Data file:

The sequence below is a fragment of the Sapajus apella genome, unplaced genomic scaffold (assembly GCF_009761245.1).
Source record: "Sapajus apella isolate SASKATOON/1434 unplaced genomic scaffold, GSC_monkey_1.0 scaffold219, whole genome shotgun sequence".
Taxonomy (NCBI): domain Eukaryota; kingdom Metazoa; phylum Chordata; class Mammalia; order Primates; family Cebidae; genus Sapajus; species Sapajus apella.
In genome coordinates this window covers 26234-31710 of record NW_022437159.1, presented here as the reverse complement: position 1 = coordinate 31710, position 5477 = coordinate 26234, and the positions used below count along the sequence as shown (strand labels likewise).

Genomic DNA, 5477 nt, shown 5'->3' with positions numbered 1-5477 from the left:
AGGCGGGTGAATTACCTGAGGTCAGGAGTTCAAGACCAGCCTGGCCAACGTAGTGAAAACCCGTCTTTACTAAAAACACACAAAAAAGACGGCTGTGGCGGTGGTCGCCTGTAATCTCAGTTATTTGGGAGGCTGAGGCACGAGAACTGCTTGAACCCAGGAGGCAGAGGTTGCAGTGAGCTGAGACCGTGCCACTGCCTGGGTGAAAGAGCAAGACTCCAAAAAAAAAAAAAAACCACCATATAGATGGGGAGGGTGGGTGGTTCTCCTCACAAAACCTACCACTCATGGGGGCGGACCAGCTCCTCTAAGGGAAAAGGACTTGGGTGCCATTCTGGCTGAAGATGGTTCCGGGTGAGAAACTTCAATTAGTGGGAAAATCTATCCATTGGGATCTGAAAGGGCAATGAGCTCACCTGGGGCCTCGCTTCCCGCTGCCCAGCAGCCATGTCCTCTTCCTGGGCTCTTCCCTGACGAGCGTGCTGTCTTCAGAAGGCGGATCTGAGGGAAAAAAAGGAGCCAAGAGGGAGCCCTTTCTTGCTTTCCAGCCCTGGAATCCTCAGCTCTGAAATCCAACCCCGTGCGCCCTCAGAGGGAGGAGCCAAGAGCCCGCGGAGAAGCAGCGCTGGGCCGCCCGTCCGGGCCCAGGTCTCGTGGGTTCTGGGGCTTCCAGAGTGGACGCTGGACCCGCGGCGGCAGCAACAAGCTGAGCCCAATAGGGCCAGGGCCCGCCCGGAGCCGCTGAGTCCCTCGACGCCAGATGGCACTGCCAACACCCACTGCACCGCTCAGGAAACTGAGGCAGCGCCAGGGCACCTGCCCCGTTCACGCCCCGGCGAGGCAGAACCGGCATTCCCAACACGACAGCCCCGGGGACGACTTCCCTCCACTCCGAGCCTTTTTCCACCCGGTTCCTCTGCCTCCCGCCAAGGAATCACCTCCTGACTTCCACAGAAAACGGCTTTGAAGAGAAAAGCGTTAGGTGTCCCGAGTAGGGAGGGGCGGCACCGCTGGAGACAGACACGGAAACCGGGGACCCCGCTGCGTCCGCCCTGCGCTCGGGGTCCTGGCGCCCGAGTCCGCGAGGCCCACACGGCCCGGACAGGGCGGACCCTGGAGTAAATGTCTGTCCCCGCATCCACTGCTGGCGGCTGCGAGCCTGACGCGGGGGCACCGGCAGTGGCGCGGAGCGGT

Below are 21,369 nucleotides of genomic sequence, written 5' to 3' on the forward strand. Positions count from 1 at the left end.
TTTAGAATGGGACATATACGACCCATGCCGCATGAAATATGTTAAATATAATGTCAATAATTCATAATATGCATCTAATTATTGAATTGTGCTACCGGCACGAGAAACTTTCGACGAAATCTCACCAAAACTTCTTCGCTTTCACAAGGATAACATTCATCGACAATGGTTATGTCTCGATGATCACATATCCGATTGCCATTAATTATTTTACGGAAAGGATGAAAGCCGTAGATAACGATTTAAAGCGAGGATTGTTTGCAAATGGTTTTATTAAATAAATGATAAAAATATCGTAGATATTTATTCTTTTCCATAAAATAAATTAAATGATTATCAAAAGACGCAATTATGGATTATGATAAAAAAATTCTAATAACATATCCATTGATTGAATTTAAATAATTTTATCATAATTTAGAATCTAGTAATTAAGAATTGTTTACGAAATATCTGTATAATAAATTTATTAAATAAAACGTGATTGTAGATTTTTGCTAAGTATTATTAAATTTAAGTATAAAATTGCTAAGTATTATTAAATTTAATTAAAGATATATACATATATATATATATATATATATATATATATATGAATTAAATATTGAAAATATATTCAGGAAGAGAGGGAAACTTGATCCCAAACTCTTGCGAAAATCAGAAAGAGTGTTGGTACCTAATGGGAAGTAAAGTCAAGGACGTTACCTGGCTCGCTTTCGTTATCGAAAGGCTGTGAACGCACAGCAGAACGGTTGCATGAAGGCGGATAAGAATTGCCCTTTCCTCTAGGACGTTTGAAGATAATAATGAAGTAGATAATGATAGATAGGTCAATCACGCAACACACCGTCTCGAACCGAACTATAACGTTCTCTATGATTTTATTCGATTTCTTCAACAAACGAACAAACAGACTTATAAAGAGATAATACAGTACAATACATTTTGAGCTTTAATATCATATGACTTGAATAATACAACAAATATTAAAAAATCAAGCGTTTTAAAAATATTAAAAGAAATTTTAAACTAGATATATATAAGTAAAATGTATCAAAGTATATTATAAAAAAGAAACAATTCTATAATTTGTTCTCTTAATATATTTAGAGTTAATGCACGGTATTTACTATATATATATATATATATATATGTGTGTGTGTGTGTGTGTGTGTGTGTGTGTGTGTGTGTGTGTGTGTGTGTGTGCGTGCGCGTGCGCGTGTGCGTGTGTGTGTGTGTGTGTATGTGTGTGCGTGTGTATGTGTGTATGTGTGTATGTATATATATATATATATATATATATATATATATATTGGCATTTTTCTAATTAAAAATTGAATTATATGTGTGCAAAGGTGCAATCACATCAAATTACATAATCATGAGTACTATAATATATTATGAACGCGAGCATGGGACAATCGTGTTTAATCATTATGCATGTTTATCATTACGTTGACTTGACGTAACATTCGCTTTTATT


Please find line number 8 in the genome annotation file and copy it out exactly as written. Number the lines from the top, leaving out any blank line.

TTTAGAATGGGACATATACGACCCATGCCGCATGAAATATGTTAAATATAATGTCAATAATTCATAATATGCATCTAATTATTGAATTGTGCTACCGGCACGAGAAACTTTCGACGAAATCTCACCAAAACTTCTTCGCTTTCACAAGGATAACATTCATCGACAATGGTTATGTCTCGATGATCACATATCCGATTGCCATTAATTATTTTACGGAAAGGATGAAAGCCGTAGATAACGATTTAAAGCGAGGATTGTTTGCAAATGGTTTTATTAAATAAATGATAAAAATATCGTAGATATTTATTCTTTTCCATAAAATAAATTAAATGATTATCAAAAGACGCAATTATGGATTATGATAAAAAAATTCTAATAACATATCCATTGATTGAATTTAAATAATTTTATCATAATTTAGAATCTAGTAATTAAGAATTGTTTACGAAATATCTGTATAATAAATTTATTAAATAAAACGTGATTGTAGATTTTTGCTAAGTATTATTAAATTTAAGTATAAAATTGCTAAGTATTATTAAATTTAATTAAAGATATATACATATATATATATATATATATATATATATATATGAATTAAATATTGAAAATATATTCAGGAAGAGAGGGAAACTTGATCCCAAACTCTTGCGAAAATCAGAAAGAGTGTTGGTACCTAATGGGAAGTAAAGTCAAGGACGTTACCTGGCTCGCTTTCGTTATCGAAAGGCTGTGAACGCACAGCAGAACGGTTGCATGAAGGCGGATAAGAATTGCCCTTTCCTCTAGGACGTTTGAAGATAATAATGAAGTAGATAATGATAGATAGGTCAATCACGCAACACACCGTCTCGAACCGAACTATAACGTTCTCTATGATTTTATTCGATTTCTTCAACAAACGAACAAACAGACTTATAAAGAGATAATACAGTACAATACATTTTGAGCTTTAATATCATATGACTTGAATAATACAACAAATATTAAAAAATCAAGCGTTTTAAAAATATTAAAAGAAATTTTAAACTAGATATATATAAGTAAAATGTATCAAAGTATATTATAAAAAAGAAACAATTCTATAATTTGTTCTCTTAATATATTTAGAGTTAATGCACGGTATTTACTATATATATATATATATATATATGTGTGTGTGTGTGTGTGTGTGTGTGTGTGTGTGTGTGTGTGTGTGTGTGTGTGCGTGCGCGTGCGCGTGTGCGTGTGTGTGTGTGTGTGTATGTGTGTGCGTGTGTATGTGTGTATGTGTGTATGTATATATATATATATATATATATATATATATATATTGGCATTTTTCTAATTAAAAATTGAATTATATGTGTGCAAAGGTGCAATCACATCAAATTACATAATCATGAGTACTATAATATATTATGAACGCGAGCATGGGACAATCGTGTTTAATCATTATGCATGTTTATCATTACGTTGACTTGACGTAACATTCGCTTTTATT